Stress, strain and Craquelure - 2

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The simplest use for a stress-strain diagram is to predict, or explain, the failure of a material when it is strained.

Here is the diagram for a yellow oil paint measured by Marion Mecklenburg (1), which I have simplified.

Notice that the breaking strain is about 0.03 (3%). Don't bother about the breaking stress just now, because it doesn't come into this discussion.

An oil painting on canvas is stretched on a wooden frame whose purpose, apart from presenting the canvas flat to the painter and later to the onlooker, is to prevent movement of the canvas, and the superimposed paint, under the influence of temperature, humidity, and handling.

It was, however, common for finished canvas paintings to be removed from the artist's studio rolled up ready for remounting on a wooden frame in the customer's house or temple.

This was a relatively harmless process, because the paint was young and flexible, in other words it had a high breaking strain. In time, however, the canvas becomes slack, for reasons that will be described later. The conservator will then stretch the painting to restore its original crisp appearance. Let us see what happens (in the worst case of course, otherwise it wouldn't be interesting).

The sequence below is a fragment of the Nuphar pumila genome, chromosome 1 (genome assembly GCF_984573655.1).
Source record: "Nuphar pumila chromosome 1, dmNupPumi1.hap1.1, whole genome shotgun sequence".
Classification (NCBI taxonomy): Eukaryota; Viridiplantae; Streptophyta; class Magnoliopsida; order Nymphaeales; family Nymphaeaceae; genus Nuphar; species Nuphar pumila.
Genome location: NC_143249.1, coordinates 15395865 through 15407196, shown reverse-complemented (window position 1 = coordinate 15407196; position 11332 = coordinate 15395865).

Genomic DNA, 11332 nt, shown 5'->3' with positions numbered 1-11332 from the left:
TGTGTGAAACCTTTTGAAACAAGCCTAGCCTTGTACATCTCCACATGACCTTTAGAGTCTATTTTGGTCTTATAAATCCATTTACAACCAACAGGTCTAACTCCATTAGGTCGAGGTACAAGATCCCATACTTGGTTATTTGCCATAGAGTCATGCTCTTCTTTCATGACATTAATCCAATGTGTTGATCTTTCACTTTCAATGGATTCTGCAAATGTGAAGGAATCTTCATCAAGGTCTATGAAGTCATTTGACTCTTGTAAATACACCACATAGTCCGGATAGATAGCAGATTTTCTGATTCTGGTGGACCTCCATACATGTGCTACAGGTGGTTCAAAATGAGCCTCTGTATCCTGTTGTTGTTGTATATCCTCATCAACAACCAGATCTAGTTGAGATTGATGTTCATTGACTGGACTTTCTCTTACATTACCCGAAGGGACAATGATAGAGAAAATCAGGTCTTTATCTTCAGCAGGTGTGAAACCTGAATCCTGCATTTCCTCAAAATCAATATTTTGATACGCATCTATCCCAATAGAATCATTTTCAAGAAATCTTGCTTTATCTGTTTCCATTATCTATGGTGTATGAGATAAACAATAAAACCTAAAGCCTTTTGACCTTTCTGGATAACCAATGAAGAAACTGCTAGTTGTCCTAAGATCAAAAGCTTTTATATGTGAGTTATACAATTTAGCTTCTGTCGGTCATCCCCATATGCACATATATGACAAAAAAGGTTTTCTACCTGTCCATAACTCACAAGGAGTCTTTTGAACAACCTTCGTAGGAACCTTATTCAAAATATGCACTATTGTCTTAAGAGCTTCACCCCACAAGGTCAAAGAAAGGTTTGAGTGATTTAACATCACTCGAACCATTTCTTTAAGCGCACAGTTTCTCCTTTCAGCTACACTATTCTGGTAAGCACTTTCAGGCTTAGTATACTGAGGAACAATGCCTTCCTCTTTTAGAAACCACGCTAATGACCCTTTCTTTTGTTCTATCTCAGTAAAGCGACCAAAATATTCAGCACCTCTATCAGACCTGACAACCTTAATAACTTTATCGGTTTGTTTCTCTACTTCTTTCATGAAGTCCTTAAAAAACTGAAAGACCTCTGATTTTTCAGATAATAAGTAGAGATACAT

A canvas painting is mounted on four wooden beams, which we assume are very stiff compared to the canvas and the paint. The tension on the painting is increased by forcing open the corner joints with wedges. The diagram shows the expanded stretcher beams in red.

The overdressed warrior is emerging from his tent, indicated by the diagonal lines. These lines were painted right to the edge of the canvas. It is therefore easy to mark their position after stretching (thinner lines, in red), because the ends of the lines must move with the edge of the wooden beams.

The line nearest the corner has stretched by 0.08 m/m. The paint layer has cracked, as shown by the short purple lines, and as predicted from the stress-strain curve. The diagonal line nearest the duke's head has only stretched 0.03 m/m, so the paint here is just intact but highly stressed at about 1.5 MPa.

Notice that the extension of the two diagonal lines is equal but the extension, as a fraction of the original length, is greater in the line nearest the corner.

The cracking occurs at right angles to the diagonal direction of the stress, and is often seen on real paintings. A detailed analysis would reveal that the paint in the centre of the picture is the least stressed.

This is an example of the direct use of the stress-strain diagram. It is, however, much more usual for the stress to develop inside the material of the painting, as a result of climatic change, with no significant strain imposed from outside.

1. Art in Transit, Edited by Marion Mecklenburg, Washington 1991, ISBN 0-89468-163-X p199

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